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U.S. Forces Tighten Saudi Security : Terrorism: Officials recall the 1983 bombing of Marines in Beirut. ‘History would tell us to be vigilant,’ one says.

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The U.S. military, mindful of the toll taken by terrorists the last time American troops were on Middle East soil, is improving the security for its growing force in Saudi Arabia.

Already strict security measures have been tightened even more in the past 72 hours, as Saudi officials expressed more concern about the possibility of terrorist attacks, a subject U.S. military officials refuse to discuss except in general terms.

“We are doing what we think is necessary to protect our people, equipment and installations,” one senior American officer said here. “But I’m not going to get into whether we feel there is more of a threat or less of a threat or things like that.”

A Saudi government official, however, said Saturday night that some concerns had been raised over the possibility that Iraqi or Iraqi-sponsored terrorists could have slipped into the Saudi kingdom with Kuwaitis fleeing their occupied country.

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“We essentially have been allowing free crossing of the border and maybe at times we should have been more diligent,” the Saudi official said.

The official, like others quoted here, spoke only on condition of anonymity.

American military officers here have expressed concerns, both publicly and privately, that American military personnel might be targeted for terrorist attacks as the stalemate with Iraq drags on.

American diplomatic posts around the world were urged to take security precautions in the days after President Bush committed U.S. troops to the defense of the Saudi kingdom and its oil fields.

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When asked about strict security measures here, U.S. officials repeatedly recall the devastating 1983 truck bombing of a Marine barracks in Lebanon.

“This is a very dangerous part of the world,” one U.S. military officer involved in security efforts said. “History would tell us to be vigilant.”

Visits in the past few days to several U.S. military installations have provided glimpses of security precautions not in place during earlier visits.

At one Army camp, guards kept M-16s aimed at a car filled with soldiers and journalists waiting outside a command post, even after the car had passed a series of elaborate security checks.

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“It might make you nervous, but they’re doing their job and they’re doing it right,” the soldier driving the car said.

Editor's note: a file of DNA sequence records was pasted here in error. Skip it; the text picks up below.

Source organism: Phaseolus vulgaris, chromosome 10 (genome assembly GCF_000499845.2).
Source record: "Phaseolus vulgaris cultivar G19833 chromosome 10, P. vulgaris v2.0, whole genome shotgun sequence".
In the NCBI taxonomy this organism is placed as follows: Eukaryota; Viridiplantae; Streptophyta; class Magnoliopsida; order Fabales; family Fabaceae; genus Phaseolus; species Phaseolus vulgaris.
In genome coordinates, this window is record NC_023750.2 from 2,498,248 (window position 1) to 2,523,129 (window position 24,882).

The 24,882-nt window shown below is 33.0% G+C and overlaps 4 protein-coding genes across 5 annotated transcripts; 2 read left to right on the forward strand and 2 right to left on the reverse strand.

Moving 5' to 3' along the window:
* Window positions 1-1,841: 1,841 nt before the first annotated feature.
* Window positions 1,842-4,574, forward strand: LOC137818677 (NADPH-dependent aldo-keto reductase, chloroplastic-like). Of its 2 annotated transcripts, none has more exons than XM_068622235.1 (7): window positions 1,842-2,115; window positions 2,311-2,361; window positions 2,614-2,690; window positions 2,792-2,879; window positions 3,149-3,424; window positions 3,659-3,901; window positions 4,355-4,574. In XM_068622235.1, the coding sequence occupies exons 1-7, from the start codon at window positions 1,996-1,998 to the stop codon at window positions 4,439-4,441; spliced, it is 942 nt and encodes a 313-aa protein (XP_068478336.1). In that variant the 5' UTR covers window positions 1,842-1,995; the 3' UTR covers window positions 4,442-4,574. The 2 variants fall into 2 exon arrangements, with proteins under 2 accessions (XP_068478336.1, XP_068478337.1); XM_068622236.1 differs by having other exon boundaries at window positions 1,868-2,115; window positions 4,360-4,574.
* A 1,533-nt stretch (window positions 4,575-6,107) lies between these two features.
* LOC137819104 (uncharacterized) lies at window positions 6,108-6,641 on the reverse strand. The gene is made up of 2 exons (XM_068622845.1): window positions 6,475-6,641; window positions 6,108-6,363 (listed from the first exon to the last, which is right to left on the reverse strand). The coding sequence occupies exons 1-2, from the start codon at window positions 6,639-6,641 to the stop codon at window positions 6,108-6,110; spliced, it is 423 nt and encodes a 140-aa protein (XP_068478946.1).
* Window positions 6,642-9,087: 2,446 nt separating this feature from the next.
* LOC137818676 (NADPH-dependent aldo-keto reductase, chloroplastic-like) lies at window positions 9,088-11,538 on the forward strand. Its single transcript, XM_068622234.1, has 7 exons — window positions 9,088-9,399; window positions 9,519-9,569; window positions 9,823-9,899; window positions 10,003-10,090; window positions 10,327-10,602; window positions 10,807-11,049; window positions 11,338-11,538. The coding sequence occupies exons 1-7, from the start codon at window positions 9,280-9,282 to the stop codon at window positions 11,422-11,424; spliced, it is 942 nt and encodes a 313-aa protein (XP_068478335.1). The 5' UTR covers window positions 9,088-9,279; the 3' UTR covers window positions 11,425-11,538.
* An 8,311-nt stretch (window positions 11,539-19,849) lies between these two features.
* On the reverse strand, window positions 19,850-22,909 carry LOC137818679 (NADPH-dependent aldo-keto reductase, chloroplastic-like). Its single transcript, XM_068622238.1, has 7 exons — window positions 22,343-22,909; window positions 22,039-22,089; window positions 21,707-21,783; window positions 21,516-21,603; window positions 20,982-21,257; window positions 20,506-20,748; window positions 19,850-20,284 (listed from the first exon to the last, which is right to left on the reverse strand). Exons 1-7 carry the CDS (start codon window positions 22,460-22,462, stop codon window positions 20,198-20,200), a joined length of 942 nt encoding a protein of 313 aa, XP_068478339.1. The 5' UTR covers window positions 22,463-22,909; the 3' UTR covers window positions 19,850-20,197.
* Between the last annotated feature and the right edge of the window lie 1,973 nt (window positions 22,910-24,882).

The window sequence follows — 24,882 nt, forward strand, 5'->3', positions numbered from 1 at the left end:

The possibility of terrorism is also one of the reasons American troops are not yet allowed to take recreation breaks in Saudi cities.

There have been some lapses in security.

Included in one package of material the Air Force gave reporters was a list of locations where military personnel were staying and the times and pickup points of shuttles to base areas. Several hours later, after a reporter brought the document to the attention of military escorts, reporters were asked to return the handout so it would not fall into the wrong hands if discarded.

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And a Navy admiral opened a briefing this week by detailing the number and exact location of Marines and weapons recently arrived in Saudi Arabia, this despite specific written guidelines that such details not be discussed.

A television reporter at the briefing instructed his crew not to feed that part of the tape back to the United States because it could have been broadcast or intercepted during satellite transmission.

Not surprisingly, the Marines here appear most on edge about potential security lapses.

A shotgun-toting Marine, standing guard outside one area where Marines are stationed, refused to open the gate even after speaking with two Navy officers accompanying a small group of reporters.

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Photographers were clamoring to take a picture of a Marine tank flying an American flag, but the Marines refused to allow the shot because from the background it might have been possible to pinpoint their location.

“They will never forget Lebanon, nor should they,” one of the Navy officers said. “They have every right to be extra sensitive.”


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